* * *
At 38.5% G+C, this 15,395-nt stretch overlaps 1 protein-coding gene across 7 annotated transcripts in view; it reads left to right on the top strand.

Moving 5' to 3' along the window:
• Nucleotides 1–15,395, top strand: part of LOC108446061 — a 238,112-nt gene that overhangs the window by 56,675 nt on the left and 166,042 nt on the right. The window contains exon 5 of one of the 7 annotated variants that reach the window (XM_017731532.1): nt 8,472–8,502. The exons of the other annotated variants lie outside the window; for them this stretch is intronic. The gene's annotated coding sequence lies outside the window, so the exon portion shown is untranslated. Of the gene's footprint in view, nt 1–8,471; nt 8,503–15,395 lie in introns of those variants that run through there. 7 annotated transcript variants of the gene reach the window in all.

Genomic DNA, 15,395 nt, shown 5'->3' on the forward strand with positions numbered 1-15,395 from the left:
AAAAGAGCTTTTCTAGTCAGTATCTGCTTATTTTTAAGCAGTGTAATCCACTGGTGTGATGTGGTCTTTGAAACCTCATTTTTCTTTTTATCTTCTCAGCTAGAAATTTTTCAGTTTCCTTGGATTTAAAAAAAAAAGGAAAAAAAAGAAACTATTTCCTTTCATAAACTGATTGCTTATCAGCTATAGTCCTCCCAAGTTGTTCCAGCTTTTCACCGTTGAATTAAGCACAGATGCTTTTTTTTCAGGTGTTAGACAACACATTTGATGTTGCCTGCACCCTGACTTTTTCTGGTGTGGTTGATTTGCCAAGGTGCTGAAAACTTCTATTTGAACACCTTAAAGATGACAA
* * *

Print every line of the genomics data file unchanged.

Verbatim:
At 38.5% G+C, this 15,395-nt stretch overlaps 1 protein-coding gene across 7 annotated transcripts in view; it reads left to right on the top strand.

Moving 5' to 3' along the window:
• Nucleotides 1–15,395, top strand: part of LOC108446061 — a 238,112-nt gene that overhangs the window by 56,675 nt on the left and 166,042 nt on the right. The window contains exon 5 of one of the 7 annotated variants that reach the window (XM_017731532.1): nt 8,472–8,502. The exons of the other annotated variants lie outside the window; for them this stretch is intronic. The gene's annotated coding sequence lies outside the window, so the exon portion shown is untranslated. Of the gene's footprint in view, nt 1–8,471; nt 8,503–15,395 lie in introns of those variants that run through there. 7 annotated transcript variants of the gene reach the window in all.

Genomic DNA, 15,395 nt, shown 5'->3' on the forward strand with positions numbered 1-15,395 from the left:
AAAAGAGCTTTTCTAGTCAGTATCTGCTTATTTTTAAGCAGTGTAATCCACTGGTGTGATGTGGTCTTTGAAACCTCATTTTTCTTTTTATCTTCTCAGCTAGAAATTTTTCAGTTTCCTTGGATTTAAAAAAAAAAGGAAAAAAAAGAAACTATTTCCTTTCATAAACTGATTGCTTATCAGCTATAGTCCTCCCAAGTTGTTCCAGCTTTTCACCGTTGAATTAAGCACAGATGCTTTTTTTTCAGGTGTTAGACAACACATTTGATGTTGCCTGCACCCTGACTTTTTCTGGTGTGGTTGATTTGCCAAGGTGCTGAAAACTTCTATTTGAACACCTTAAAGATGACAA